Managing Immigration at the Border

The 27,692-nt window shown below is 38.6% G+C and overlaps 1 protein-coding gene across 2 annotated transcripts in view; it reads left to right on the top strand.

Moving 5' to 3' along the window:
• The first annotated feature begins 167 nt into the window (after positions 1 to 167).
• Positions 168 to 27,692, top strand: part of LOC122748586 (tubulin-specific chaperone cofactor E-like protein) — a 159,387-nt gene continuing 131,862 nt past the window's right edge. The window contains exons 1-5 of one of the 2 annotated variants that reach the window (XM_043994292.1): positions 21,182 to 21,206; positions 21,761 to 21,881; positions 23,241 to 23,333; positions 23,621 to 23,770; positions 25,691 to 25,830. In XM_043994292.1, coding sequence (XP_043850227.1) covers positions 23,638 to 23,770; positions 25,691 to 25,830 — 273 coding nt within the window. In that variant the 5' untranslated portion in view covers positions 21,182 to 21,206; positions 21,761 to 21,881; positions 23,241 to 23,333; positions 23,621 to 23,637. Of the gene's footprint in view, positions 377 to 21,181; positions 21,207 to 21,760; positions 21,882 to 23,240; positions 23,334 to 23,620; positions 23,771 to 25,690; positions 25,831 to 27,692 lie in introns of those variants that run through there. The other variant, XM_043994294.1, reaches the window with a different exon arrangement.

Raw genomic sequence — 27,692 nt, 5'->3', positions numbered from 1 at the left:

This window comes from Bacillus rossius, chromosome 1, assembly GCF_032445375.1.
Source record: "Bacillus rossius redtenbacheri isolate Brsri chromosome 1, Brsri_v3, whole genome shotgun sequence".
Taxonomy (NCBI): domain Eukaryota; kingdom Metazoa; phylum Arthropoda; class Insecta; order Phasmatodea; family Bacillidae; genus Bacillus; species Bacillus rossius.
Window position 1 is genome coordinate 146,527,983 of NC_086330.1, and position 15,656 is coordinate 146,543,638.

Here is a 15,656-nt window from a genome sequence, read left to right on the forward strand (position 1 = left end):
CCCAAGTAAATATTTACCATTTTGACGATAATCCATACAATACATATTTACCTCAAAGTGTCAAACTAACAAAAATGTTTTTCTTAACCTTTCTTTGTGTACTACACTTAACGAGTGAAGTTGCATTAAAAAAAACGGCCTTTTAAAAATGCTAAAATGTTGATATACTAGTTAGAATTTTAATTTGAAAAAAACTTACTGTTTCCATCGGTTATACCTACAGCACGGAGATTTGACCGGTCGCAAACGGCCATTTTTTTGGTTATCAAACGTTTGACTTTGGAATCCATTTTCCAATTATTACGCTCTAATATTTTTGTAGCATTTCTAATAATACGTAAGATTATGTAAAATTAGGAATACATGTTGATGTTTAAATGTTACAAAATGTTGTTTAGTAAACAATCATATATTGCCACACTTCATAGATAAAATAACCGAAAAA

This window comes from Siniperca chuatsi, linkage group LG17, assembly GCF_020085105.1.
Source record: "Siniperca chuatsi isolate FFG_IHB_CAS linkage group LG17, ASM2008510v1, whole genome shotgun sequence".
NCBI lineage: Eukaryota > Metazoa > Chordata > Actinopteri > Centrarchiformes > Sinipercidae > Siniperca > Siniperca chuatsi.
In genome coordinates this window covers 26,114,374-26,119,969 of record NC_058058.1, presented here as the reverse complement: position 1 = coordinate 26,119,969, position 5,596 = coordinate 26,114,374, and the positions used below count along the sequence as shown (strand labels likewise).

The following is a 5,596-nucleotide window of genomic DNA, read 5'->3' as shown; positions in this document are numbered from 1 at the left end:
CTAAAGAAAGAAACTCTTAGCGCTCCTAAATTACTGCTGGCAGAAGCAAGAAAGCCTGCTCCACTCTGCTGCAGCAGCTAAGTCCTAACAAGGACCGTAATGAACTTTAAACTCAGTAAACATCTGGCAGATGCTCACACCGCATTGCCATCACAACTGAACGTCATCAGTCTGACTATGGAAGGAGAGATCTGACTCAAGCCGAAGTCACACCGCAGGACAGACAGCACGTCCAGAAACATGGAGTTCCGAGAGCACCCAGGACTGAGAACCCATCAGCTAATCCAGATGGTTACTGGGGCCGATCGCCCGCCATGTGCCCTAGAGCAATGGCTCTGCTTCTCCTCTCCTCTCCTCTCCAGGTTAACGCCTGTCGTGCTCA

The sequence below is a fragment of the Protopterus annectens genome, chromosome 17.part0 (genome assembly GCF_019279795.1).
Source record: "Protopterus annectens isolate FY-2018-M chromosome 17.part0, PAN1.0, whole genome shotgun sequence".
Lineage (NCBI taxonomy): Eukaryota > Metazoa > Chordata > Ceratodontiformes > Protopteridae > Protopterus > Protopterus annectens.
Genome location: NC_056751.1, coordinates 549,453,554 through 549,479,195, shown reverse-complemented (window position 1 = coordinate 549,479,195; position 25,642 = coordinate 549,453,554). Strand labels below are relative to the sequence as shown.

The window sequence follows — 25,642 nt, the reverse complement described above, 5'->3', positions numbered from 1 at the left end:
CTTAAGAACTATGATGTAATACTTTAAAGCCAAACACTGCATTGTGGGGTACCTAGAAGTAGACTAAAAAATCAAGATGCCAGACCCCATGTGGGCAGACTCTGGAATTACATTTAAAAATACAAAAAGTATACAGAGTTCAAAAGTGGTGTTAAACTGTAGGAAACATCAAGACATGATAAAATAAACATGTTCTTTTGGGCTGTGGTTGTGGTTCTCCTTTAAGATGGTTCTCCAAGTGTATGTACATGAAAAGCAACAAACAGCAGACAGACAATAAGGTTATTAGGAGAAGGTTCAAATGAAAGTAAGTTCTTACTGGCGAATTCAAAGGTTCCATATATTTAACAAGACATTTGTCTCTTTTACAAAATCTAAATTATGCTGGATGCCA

This chapter traces the emergence of an immigration-control apparatus on the boundary line and how political and economic conditions influenced how and against whom the nation-states used it. As U.S. immigration laws increasingly defined Mexicans as outsiders who could not freely cross the boundary line, the divisive power of the border became more apparent. This sense of division between the United States and Mexico and the United States' ongoing attempts to assert its authority over when and how Mexican immigrants cross the border, which reached one peak in the deportations of the Great Depression, continue to define the border today.
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